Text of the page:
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When learning spin lock implementation in kernel, I came across this macro.After reading some info I found it’s interesting.

The macro is like this(in include/linux/compiler.h):

    #define ACCESS_ONCE(x) (*(volatile typeof(x) *)&(x))

It works by turning a variable into a volatile one temporarily.The macro serves for 3 reasons:

  1. Assure there must be one read in the code.Consider the following code:
    for (;;)
    {
        struct task_struct *owner;
    
        owner = ACCESS_ONCE(lock->owner);
        if (owner && !mutex_spin_on_owner(lock, owner))
            break;
        /* ... */
    

    This could be potentially optimized by the gcc to this:

        owner = ACCESS_ONCE(lock->owner);
        for (;;) {
    	if (owner && !mutex_spin_on_owner(lock, owner))
    	    break;
    

    If the lock->owner is modified by the other thread,this optimized code leads to wrong results.

  2. If the code is like this:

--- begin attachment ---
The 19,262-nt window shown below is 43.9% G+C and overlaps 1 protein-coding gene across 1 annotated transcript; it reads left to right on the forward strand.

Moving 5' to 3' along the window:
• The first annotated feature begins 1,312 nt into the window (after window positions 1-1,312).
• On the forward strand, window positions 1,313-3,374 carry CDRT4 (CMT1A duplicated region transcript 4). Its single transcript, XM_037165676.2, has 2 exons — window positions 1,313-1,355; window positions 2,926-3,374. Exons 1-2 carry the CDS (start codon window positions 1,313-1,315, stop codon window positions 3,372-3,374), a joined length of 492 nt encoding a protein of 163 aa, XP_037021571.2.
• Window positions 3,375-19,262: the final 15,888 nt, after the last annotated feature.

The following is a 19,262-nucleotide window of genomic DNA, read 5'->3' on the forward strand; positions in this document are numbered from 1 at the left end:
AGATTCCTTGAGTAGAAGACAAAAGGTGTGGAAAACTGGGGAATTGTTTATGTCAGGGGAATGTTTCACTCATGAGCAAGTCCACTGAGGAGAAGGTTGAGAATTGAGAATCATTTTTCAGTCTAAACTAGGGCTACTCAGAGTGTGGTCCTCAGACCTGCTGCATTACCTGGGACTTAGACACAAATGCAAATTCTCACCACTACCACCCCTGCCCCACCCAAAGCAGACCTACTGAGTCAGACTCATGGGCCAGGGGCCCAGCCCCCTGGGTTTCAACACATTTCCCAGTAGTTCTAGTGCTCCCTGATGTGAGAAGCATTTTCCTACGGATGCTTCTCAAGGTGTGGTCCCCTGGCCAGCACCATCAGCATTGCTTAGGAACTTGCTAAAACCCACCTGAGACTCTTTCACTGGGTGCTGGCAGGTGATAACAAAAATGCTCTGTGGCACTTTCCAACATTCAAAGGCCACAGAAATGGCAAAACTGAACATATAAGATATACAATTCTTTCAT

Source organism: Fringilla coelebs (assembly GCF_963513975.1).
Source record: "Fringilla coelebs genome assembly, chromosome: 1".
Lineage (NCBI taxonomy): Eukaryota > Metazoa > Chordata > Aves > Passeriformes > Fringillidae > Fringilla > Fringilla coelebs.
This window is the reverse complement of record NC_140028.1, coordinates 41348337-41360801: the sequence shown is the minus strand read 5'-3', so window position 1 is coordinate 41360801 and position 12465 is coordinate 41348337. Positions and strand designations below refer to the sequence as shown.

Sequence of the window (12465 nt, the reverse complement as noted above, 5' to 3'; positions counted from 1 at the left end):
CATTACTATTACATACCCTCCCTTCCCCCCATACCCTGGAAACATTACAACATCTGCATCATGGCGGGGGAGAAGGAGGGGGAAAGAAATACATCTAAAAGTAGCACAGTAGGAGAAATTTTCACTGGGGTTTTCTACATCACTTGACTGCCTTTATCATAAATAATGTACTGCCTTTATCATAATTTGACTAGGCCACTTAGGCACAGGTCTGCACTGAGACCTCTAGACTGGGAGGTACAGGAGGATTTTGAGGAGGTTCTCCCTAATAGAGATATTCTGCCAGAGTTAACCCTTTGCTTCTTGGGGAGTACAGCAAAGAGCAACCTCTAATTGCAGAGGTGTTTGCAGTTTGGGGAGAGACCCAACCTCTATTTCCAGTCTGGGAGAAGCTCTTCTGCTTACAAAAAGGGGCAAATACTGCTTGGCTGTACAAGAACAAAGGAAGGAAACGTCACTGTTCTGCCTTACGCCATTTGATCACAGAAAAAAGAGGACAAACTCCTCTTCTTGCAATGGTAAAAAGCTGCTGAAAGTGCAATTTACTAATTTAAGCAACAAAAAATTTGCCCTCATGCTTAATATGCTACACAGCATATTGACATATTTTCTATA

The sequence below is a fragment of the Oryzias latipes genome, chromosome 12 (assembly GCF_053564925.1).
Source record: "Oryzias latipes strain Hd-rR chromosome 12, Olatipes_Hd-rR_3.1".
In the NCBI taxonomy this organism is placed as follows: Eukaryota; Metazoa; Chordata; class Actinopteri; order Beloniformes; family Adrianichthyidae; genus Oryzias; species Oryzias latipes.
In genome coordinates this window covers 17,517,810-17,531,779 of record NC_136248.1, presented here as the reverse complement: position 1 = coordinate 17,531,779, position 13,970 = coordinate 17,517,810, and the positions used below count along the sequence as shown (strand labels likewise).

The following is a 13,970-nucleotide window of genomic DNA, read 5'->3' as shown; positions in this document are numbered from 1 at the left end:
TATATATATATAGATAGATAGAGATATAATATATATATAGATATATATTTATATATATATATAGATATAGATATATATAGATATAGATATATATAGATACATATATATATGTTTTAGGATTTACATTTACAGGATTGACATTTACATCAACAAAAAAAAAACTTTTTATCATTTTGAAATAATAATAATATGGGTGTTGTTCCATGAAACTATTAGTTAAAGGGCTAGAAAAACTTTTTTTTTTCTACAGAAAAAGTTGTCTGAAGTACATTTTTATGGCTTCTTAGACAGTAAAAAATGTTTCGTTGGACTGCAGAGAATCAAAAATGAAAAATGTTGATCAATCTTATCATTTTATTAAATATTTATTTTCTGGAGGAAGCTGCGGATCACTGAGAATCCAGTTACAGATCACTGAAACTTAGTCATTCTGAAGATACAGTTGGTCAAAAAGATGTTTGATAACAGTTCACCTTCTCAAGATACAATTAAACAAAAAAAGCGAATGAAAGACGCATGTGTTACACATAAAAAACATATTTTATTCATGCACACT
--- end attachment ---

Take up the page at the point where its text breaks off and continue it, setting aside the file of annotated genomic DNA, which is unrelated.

if (a > MEMORY) {
    		do1;
    		do2;
    		do3;
    	} else {
    		do2;
    	}
    

    This might be optimized to:

    	if (a > MEMORY)
    		do1;
    	do2;
    	if (a > MEMORY)
    		do3;
    

    If ‘a’ changes in a second thread, do1 could be called without d3 be.This is a more subtle problem.

  3. ACCESS_ONCE() serves another purpose that remind the program that this varible is not protect by any lock mechanism,I just want a value, wheter it’s old or new.

See links:

  1. https://lwn.net/Articles/508991/
  2. http://yarchive.net/comp/linux/ACCESS_ONCE.html
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